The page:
I'm not saying that these elements are hidden theological symbols, or that the mantel must be unraveled down to some sacred message that truly defines it, as though it were intended as a puzzle to unpack. I'm just making the old argument that every culture, and its art, comes infused with certain ideas and imagery that matter more than others.
I believe this mantel was truly meant to represent a view of rural revelry, at least as conceived by a patron who didn't have to shear sheep or clean up after oxen. But everything about that view also has a Christian tinge. Or rather, everything that could have a Christian reading - which was almost any image or object at all - would have been subject to one, in the normal course of daily life in late medieval France. If you take medieval religiosity seriously as a coherent account of the cosmos, then you have to think of the world as utterly reflecting its maker and His plan. The God of the Middle Ages knows at all times what was, what is and what will be: He conceived the pagan past, from the start, to foreshadow its Christian future; a country scene in Normandy in 1520 can't escape the greater, cornerstone realities of Christ the Good Shepherd and His death on the cross around A.D. 33.
This perfectly secular piece of household equipment, meant to frame a roaring fire, is also, inevitably, an altar to the Christian God. The lamb that roasts in it is also a burnt offering.
A note to my readers
After almost exactly a decade covering art for The Washington Post, this article will be my last, as I head to New York and a job writing for Newsweek.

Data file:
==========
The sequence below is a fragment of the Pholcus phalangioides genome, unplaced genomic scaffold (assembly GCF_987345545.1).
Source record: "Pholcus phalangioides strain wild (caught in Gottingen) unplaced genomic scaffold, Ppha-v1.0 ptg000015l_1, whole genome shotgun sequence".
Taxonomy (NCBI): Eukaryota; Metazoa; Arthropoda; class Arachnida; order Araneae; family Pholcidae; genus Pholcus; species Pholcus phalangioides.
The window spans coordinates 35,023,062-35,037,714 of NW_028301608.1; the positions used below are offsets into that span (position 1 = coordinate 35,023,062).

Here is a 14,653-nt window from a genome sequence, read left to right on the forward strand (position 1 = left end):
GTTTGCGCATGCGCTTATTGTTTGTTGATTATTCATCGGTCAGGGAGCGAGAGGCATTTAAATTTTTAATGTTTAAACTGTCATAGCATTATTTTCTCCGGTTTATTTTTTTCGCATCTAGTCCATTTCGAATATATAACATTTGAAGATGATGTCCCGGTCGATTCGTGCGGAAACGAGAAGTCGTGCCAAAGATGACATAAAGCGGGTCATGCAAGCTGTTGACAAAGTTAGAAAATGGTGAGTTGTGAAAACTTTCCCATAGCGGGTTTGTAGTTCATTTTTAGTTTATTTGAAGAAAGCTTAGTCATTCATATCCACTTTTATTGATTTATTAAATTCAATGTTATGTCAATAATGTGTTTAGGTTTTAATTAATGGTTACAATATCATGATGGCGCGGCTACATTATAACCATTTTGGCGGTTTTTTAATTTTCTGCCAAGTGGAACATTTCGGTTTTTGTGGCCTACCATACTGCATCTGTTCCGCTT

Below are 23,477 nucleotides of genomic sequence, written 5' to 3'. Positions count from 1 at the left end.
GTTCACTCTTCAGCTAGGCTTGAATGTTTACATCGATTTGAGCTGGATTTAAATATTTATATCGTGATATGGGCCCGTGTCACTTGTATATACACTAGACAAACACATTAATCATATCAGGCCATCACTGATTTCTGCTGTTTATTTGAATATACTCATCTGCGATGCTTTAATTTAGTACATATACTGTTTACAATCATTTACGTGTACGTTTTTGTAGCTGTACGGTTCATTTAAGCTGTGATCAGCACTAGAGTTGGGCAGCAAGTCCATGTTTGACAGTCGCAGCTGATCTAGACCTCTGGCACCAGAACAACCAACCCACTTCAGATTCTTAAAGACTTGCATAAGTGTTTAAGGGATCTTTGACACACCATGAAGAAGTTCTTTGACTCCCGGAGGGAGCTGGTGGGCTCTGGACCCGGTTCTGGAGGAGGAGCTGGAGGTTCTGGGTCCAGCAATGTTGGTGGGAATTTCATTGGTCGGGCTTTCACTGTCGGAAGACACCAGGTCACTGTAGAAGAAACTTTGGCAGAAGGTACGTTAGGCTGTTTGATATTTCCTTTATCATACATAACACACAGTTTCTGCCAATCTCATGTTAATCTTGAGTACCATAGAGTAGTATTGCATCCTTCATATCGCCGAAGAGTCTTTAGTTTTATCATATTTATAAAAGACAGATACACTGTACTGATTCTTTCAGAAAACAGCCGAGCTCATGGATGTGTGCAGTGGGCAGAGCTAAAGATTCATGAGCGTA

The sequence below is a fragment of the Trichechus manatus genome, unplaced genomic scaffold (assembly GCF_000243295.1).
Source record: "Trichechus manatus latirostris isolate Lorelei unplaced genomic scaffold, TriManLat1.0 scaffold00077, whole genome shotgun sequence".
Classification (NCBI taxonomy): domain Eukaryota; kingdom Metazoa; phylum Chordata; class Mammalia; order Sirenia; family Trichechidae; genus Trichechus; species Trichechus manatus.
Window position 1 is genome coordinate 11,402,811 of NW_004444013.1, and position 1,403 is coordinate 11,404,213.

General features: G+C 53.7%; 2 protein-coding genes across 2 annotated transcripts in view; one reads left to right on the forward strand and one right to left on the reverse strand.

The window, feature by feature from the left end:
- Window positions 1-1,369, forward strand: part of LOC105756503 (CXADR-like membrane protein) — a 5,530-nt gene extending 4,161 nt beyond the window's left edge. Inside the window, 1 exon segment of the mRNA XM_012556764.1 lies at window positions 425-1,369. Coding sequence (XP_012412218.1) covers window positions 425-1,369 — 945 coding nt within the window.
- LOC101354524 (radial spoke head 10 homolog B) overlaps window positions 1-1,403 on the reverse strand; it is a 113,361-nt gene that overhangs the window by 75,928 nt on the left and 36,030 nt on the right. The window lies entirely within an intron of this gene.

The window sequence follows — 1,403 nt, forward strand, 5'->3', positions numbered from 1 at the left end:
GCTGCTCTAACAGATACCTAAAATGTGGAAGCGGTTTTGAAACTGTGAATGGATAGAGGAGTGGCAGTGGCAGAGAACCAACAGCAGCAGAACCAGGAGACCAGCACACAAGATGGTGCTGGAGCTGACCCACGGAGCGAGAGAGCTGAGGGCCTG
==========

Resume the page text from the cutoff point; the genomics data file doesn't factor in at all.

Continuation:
It has been a fabulous decade in which I've been given the chance to do wonderful things. I've covered everything from great cars in Atlanta to the world's greatest painting in Madrid. In Washington, subjects have ranged from the ridiculous (Artomatic) to the sublime (Raphael's "Alba Madonna" at the National Gallery). I've been furious (at the recent censoring of "Hide/Seek" at the National Portrait Gallery) and overjoyed (at readers' support of my fury - especially Catholic readers' support). And all along, my art critic's soul has been fed by some of the world's great shows and collections, at a number of the world's great museums - right here at home in Washington.
I can't think of another newspaper that would have allowed me to go on (and on and on) about some of the more esoteric subjects I've written about: computer simulations of Old Master paintings; ancient Iraqi ceramics; the failings of neuroaesthetics. I'm not sure there's another newspaper readership that would have supported such goings-on, and even sometimes applauded them.
I'm going to miss this newspaper, and its audience. You help each other stay sharp.